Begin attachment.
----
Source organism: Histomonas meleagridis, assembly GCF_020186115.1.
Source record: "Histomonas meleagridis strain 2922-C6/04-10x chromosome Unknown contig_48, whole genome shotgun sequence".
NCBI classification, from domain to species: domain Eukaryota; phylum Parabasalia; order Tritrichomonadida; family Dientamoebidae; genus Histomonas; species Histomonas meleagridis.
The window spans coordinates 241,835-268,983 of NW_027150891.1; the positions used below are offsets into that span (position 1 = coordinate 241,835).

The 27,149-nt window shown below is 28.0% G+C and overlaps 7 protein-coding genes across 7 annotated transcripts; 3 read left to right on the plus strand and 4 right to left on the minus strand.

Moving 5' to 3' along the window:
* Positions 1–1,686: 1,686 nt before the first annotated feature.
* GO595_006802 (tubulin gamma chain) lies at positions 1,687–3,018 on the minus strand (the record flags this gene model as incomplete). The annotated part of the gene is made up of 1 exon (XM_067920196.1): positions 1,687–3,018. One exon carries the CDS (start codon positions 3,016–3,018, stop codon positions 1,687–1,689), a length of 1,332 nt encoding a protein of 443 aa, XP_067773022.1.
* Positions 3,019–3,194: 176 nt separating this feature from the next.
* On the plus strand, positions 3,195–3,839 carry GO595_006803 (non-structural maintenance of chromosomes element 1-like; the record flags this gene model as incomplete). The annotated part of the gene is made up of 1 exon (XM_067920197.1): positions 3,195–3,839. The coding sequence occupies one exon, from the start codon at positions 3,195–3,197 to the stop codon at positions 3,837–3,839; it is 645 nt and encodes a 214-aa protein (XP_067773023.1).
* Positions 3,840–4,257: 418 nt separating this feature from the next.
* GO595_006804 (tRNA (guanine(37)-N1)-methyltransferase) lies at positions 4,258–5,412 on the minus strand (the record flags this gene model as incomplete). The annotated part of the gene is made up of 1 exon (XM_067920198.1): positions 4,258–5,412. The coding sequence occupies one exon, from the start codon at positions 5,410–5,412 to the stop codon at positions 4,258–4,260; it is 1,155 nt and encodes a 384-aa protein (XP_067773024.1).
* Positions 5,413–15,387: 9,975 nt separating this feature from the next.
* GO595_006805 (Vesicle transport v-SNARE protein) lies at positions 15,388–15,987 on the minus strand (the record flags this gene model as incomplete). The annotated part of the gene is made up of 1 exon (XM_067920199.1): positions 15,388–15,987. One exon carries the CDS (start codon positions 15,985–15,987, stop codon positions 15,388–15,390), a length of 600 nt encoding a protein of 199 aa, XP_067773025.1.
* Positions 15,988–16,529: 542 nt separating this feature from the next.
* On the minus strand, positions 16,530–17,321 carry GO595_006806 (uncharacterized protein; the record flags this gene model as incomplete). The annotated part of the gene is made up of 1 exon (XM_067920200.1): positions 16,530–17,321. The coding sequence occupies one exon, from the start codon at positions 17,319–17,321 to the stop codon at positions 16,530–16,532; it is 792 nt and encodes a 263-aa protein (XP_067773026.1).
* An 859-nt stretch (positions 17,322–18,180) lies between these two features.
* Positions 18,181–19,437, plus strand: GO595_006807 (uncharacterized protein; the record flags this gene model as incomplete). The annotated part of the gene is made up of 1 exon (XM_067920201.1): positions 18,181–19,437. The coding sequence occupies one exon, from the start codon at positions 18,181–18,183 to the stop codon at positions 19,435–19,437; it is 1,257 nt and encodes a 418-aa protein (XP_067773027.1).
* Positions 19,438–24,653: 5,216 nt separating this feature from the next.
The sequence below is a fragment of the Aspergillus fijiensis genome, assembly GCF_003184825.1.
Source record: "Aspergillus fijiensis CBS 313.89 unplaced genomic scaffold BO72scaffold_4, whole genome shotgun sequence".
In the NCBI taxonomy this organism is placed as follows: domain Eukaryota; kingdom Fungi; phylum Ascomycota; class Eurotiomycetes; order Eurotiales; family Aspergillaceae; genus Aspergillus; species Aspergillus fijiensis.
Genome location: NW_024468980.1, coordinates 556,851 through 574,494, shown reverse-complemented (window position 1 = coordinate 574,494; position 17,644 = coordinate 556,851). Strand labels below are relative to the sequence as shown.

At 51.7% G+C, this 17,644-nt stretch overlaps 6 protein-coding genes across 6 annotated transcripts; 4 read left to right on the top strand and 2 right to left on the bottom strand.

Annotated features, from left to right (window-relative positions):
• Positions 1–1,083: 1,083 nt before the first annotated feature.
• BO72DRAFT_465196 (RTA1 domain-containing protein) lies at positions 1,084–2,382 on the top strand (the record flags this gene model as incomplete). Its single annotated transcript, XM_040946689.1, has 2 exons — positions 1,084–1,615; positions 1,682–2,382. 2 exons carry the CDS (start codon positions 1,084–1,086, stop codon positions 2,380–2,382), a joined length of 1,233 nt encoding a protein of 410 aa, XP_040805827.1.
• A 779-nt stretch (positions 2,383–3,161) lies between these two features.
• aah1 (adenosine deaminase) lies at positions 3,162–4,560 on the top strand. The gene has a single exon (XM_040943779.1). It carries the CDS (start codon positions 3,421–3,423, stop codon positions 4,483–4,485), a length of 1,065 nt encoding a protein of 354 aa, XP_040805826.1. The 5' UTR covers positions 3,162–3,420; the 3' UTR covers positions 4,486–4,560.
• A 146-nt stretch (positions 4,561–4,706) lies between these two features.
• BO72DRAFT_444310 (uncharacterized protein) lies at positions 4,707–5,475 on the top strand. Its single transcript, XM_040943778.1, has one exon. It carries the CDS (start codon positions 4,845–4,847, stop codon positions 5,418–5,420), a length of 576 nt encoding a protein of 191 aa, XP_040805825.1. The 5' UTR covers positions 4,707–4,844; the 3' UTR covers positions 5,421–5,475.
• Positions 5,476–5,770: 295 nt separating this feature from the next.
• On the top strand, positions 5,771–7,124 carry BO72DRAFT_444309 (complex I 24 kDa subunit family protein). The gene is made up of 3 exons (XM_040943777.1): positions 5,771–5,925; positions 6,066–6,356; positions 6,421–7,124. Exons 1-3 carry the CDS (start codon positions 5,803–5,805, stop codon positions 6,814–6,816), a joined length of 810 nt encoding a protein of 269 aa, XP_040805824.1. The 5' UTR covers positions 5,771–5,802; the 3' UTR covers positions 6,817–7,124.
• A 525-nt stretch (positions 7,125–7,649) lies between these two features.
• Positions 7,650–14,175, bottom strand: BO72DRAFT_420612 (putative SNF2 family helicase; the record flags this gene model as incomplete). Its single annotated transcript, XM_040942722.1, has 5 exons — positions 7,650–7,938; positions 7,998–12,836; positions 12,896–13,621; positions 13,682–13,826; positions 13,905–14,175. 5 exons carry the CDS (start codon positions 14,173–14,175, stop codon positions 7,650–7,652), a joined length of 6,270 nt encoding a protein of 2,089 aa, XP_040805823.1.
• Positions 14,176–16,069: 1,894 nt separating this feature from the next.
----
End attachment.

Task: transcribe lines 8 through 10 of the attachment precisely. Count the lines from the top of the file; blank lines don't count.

* GO595_006802 (tubulin gamma chain) lies at positions 1,687–3,018 on the minus strand (the record flags this gene model as incomplete). The annotated part of the gene is made up of 1 exon (XM_067920196.1): positions 1,687–3,018. One exon carries the CDS (start codon positions 3,016–3,018, stop codon positions 1,687–1,689), a length of 1,332 nt encoding a protein of 443 aa, XP_067773022.1.
* Positions 3,019–3,194: 176 nt separating this feature from the next.
* On the plus strand, positions 3,195–3,839 carry GO595_006803 (non-structural maintenance of chromosomes element 1-like; the record flags this gene model as incomplete). The annotated part of the gene is made up of 1 exon (XM_067920197.1): positions 3,195–3,839. The coding sequence occupies one exon, from the start codon at positions 3,195–3,197 to the stop codon at positions 3,837–3,839; it is 645 nt and encodes a 214-aa protein (XP_067773023.1).